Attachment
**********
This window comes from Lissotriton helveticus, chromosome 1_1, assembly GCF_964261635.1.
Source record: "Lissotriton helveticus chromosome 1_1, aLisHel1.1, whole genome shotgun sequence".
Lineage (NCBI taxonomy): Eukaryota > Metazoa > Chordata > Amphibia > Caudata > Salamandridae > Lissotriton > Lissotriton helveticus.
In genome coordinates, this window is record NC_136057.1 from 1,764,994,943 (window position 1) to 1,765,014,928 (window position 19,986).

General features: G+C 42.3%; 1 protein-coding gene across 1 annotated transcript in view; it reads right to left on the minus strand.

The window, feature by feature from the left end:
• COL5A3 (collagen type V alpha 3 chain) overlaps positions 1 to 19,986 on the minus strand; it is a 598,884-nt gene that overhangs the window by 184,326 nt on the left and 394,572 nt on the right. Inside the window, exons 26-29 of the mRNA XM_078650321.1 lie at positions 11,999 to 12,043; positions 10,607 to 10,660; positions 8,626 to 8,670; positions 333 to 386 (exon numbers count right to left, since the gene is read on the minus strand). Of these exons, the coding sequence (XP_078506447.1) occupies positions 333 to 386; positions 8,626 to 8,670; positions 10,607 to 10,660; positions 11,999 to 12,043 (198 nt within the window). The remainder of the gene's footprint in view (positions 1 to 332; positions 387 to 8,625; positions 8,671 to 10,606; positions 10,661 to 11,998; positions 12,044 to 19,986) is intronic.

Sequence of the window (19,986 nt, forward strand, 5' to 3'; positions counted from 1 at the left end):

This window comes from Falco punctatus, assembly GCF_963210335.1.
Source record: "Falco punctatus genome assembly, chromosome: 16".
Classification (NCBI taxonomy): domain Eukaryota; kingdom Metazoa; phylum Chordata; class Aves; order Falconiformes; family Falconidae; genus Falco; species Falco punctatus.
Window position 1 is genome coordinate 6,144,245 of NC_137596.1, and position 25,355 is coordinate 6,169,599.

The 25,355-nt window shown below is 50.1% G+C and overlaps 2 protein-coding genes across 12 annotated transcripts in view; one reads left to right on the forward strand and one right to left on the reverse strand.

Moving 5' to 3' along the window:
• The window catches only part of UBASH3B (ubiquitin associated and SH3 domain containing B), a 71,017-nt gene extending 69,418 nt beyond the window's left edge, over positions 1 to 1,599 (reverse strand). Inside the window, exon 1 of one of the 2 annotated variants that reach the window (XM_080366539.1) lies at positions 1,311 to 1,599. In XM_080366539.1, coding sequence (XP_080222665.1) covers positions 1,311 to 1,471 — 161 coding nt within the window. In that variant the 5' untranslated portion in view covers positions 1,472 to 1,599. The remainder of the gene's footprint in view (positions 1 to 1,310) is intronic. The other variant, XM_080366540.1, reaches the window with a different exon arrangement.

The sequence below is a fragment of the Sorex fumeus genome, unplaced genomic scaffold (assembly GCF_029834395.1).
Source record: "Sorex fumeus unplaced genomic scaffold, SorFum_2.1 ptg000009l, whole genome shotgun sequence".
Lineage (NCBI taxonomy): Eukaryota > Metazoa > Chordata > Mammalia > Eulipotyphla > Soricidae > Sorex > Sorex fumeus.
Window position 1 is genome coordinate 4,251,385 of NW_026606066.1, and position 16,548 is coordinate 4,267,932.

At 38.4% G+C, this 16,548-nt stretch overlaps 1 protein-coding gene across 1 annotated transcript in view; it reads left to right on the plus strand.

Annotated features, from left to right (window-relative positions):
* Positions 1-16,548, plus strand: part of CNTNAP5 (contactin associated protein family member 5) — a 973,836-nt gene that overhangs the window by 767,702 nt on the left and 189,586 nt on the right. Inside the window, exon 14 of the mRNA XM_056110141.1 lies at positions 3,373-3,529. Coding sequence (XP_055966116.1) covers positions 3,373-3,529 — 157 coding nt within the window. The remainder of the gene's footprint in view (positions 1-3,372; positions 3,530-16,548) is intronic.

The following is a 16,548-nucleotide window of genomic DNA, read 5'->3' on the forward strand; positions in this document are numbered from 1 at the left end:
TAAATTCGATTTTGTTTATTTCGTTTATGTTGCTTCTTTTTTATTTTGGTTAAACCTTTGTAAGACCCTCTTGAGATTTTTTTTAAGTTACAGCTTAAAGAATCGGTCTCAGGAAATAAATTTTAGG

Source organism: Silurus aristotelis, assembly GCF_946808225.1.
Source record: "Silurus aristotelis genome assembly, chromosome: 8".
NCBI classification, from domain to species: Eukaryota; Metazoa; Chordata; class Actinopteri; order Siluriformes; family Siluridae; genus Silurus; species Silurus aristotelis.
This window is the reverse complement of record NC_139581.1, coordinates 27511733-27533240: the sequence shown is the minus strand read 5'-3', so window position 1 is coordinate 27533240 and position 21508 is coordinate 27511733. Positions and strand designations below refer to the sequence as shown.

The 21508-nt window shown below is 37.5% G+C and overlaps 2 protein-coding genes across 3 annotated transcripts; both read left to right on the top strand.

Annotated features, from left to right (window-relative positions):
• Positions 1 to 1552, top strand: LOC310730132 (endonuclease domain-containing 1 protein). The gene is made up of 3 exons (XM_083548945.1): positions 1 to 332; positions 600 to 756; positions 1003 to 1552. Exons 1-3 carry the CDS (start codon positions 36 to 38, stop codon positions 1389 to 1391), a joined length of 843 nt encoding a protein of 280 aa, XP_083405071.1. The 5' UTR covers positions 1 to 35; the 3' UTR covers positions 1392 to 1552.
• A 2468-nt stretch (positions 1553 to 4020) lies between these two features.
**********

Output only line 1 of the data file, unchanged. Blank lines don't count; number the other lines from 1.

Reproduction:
This window comes from Lissotriton helveticus, chromosome 1_1, assembly GCF_964261635.1.